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A Handbook of Laboratory Glass-Blowing

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Introduction and Preliminary Remarks—General Principles to be observed in Glass Working—Choice of Apparatus—Tools and Appliances—Glass.

Glass-blowing is neither very easy nor very difficult; there are operations so easy that the youngest laboratory boy should be able to repeat them successfully after once having been shown the way, there are operations so difficult that years are needed to train eye and hand and judgment to carry them out; but the greater number of scientific needs lie between these two extremes. Yet a surprisingly large number of scientific workers fail even to join a glass tube or make a T piece that will not crack spontaneously, and the fault is rather one of understanding than of lack of ability to carry out the necessary manipulation.

In following the scheme of instruction adopted in this handbook, it will be well for the student to pay particular attention to the reason given for each detail of the desirable procedure, and, as far as may be, to memorise it. Once having mastered the underlying reason, he can evolve schemes of manipulation to suit his own particular needs, although, as a rule, those given in the following pages will be found to embody the result of many years' experience.

There is a wide choice of apparatus, from a simple mouth-blowpipe and a candle flame to a power-driven blower and a multiple-jet heating device. All are useful, and all have their special applications, but, for the present, we will consider the ordinary types of bellows and blowpipes, such as one usually finds in a chemical or physical laboratory.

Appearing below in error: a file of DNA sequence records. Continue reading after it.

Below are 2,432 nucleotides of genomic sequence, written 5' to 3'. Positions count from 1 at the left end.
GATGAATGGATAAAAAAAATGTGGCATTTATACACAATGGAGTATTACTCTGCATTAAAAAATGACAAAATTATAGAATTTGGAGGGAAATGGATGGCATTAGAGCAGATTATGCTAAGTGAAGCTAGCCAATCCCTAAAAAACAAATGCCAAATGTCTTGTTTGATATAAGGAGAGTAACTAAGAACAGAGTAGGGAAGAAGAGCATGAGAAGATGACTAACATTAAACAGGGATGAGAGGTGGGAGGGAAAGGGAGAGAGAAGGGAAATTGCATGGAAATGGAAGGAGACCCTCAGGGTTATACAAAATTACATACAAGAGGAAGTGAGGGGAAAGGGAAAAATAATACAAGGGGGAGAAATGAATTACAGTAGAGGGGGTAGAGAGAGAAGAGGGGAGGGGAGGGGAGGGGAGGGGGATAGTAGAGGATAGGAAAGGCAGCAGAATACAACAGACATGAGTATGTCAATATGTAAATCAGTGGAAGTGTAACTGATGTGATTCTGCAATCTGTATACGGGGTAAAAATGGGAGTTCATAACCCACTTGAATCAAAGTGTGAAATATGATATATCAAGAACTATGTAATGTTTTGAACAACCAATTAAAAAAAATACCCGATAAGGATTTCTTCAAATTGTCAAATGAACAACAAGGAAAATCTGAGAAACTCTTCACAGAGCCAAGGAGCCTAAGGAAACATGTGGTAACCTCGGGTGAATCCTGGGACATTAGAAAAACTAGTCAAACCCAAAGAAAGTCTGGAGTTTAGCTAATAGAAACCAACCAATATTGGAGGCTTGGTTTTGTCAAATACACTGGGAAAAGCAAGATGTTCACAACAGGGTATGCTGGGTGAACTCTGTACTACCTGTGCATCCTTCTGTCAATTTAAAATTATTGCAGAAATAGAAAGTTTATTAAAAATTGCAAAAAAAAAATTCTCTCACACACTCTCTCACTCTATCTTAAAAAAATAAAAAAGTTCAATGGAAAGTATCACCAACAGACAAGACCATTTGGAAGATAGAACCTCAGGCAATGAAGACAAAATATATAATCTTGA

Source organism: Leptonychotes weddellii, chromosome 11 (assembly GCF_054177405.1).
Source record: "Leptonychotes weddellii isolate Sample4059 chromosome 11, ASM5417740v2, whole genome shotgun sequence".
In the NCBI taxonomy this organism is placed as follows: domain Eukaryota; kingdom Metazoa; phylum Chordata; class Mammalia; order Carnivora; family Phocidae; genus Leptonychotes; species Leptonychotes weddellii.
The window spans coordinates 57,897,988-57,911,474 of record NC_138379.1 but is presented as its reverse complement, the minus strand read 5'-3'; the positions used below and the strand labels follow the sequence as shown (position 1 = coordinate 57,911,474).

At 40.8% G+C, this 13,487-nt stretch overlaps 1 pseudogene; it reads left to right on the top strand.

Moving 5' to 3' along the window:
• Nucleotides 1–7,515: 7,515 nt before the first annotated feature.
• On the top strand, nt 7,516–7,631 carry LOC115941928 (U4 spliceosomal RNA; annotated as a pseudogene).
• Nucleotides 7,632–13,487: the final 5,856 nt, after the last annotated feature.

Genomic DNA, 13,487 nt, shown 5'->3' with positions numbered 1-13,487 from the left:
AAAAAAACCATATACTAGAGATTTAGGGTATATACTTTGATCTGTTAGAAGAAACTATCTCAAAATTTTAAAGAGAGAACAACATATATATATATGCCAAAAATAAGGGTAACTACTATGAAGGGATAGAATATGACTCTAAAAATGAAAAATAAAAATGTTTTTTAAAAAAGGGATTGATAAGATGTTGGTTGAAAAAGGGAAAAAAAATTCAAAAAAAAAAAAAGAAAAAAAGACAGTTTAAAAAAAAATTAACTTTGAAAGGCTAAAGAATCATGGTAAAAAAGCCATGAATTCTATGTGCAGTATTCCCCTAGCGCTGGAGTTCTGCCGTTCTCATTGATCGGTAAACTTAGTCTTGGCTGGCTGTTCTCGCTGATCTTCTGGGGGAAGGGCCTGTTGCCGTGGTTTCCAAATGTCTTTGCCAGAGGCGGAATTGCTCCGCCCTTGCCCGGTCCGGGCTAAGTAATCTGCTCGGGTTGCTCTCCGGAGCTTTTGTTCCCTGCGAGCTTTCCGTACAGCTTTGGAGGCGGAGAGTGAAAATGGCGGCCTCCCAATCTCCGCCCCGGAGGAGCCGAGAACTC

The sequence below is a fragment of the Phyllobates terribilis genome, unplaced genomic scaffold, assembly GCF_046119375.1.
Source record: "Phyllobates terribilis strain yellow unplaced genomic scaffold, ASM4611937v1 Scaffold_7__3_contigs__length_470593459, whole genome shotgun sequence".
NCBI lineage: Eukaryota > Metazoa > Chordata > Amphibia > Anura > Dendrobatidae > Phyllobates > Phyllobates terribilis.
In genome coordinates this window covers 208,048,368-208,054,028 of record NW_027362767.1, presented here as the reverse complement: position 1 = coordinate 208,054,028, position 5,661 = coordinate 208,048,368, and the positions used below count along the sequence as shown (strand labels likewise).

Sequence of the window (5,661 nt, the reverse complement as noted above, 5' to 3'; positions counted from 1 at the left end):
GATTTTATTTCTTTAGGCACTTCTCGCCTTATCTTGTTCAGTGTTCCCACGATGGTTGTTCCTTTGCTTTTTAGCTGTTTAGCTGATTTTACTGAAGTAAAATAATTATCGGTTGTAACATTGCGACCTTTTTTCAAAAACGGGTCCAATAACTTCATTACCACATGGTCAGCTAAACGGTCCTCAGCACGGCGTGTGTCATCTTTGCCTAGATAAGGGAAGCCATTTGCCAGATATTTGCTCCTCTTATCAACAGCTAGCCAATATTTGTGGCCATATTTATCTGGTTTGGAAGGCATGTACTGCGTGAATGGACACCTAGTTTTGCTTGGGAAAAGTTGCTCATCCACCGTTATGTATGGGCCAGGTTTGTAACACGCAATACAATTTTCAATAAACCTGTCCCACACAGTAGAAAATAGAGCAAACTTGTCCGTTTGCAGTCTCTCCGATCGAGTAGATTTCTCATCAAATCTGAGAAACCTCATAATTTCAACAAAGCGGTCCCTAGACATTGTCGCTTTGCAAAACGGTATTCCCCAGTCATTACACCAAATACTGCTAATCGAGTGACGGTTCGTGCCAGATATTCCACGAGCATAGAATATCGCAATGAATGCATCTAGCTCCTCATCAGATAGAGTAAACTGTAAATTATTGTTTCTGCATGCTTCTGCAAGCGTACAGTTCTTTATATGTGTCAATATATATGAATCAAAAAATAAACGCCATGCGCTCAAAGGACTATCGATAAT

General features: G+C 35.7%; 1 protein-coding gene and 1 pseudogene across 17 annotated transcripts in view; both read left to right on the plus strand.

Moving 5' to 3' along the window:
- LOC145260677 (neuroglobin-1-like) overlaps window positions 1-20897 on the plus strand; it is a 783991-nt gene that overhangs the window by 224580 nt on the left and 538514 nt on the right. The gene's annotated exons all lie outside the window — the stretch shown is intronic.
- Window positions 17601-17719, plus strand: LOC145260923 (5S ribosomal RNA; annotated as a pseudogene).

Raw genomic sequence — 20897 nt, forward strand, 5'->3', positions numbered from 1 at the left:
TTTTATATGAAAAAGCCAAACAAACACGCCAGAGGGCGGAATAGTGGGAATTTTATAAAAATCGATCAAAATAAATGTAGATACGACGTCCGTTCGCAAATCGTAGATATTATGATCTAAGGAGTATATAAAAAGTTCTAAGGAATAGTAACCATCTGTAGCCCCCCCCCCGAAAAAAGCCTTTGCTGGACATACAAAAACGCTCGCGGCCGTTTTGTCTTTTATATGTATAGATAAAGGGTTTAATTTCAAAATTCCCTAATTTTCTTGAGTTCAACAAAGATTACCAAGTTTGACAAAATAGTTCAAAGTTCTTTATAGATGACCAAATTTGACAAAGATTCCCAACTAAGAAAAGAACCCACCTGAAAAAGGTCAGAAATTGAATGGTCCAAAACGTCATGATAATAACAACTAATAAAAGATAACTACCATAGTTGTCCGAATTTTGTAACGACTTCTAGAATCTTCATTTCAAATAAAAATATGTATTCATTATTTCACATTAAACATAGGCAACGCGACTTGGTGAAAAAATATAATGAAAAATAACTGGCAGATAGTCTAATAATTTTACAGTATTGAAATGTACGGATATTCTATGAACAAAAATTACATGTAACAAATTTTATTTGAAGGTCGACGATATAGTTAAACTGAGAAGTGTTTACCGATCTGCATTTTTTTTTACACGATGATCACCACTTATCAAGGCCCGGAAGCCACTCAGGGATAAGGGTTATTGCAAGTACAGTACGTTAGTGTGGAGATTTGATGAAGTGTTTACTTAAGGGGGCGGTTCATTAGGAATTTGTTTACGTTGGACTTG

The usual, or Herepath, type of gas blowpipe consists of an outer tube through which coal gas can be passed and an inner tube through which a stream of air may be blown. Such a blowpipe is shown in section by Fig. 1. It is desirable to have the three centring screws as shown, in order to adjust the position of the air jet and obtain a well-shaped flame, but these screws are sometimes omitted. Fig. 1, a and b show the effects of defective centring of the air jet, c shows the effect of dirt or roughness in the inside of the air jet, d shows a satisfactory flame.

Fig 1

For many purposes, it is an advantage to have what is sometimes known as a "quick-change" blowpipe; that is one in which jets of varying size may be brought into position without stopping the work for more than a fraction of a second. Such a device is made by Messrs. Letcher, and is shown by e, and in section by f Fig. 1. It is only necessary to rotate the desired jet into position in order to connect it with both gas and air supplies. A small bye-pass ignites the gas, and adjustment of gas and air may be made by a partial rotation of the cylinder which carries the jets.

For specially heavy work, where it is needed to heat a large mass of glass, a multiple blowpipe jet of the pattern invented by my father, Thomas Bolas, as the result of a suggestion derived from a study of the jet used in Griffin's gas furnace, is of considerable value....